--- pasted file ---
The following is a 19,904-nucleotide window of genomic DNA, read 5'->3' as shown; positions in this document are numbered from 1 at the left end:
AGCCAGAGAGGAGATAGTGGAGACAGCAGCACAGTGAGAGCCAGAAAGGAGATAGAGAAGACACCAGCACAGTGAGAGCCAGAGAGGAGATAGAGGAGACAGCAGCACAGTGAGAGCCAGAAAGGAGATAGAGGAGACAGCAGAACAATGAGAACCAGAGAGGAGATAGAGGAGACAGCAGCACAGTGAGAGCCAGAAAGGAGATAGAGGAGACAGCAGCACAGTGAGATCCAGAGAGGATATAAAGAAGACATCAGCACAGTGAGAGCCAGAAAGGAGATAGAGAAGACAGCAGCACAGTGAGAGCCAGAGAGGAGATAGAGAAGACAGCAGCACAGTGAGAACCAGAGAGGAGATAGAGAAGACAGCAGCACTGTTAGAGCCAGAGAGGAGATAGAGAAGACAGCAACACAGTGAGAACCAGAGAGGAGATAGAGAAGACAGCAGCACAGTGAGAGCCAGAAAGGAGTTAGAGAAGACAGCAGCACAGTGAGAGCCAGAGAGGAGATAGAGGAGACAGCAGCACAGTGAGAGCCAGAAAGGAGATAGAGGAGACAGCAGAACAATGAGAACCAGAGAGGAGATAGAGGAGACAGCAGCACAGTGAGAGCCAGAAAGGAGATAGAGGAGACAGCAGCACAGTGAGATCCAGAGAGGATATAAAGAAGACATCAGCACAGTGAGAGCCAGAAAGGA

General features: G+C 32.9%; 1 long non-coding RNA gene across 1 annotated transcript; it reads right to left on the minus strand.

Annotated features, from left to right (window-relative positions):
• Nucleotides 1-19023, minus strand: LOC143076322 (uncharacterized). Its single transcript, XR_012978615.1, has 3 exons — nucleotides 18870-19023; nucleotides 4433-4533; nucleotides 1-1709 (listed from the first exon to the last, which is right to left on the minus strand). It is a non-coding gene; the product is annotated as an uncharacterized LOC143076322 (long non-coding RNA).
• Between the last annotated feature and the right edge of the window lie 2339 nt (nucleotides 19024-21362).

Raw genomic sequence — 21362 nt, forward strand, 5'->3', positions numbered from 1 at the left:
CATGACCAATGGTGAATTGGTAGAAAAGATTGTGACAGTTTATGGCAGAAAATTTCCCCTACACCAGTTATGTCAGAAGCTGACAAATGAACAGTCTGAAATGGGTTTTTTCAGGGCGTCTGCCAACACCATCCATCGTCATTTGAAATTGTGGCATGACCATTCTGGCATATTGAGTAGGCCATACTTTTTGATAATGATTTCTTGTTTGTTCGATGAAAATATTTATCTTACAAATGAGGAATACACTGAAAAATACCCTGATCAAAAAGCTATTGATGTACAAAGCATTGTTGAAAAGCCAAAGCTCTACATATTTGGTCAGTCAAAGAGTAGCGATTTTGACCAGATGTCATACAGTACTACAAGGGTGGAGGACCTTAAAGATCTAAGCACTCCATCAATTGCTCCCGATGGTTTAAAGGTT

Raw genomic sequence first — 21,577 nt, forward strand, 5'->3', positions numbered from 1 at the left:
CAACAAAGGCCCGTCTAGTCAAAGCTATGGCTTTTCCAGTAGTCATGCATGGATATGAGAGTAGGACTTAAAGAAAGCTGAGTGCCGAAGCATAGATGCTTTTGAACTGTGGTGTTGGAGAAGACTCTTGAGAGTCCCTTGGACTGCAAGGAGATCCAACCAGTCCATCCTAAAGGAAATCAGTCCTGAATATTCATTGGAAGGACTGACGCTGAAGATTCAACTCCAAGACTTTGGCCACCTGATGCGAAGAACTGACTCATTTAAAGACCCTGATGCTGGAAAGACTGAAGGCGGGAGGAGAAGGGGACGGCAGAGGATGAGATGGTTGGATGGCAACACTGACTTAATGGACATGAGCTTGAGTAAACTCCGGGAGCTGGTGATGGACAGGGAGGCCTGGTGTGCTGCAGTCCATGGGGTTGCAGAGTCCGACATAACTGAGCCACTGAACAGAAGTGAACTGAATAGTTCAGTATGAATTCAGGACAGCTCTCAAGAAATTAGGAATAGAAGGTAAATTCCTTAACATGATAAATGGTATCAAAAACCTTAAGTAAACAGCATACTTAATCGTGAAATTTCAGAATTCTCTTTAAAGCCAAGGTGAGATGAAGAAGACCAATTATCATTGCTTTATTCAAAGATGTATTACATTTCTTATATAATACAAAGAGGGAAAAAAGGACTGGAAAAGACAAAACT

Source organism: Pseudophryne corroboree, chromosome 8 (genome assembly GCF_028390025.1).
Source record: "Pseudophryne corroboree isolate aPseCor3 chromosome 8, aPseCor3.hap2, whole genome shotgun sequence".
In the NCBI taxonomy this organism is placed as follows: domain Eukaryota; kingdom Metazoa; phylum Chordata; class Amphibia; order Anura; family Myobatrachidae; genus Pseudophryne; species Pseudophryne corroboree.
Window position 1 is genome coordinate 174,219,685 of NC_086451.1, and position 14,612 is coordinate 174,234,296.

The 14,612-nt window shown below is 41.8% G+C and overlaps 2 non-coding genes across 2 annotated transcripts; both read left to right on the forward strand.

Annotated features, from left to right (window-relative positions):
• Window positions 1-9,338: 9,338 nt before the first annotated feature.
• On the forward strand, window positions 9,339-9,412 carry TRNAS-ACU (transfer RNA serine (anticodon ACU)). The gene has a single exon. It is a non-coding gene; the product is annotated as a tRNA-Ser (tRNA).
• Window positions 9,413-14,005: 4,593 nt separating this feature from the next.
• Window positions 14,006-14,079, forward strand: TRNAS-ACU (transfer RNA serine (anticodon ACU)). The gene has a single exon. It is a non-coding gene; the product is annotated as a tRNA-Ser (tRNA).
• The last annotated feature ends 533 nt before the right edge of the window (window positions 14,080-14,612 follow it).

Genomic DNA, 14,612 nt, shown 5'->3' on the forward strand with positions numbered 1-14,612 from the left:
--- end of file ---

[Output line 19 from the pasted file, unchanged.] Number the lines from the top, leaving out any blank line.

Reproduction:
• Window positions 9,413-14,005: 4,593 nt separating this feature from the next.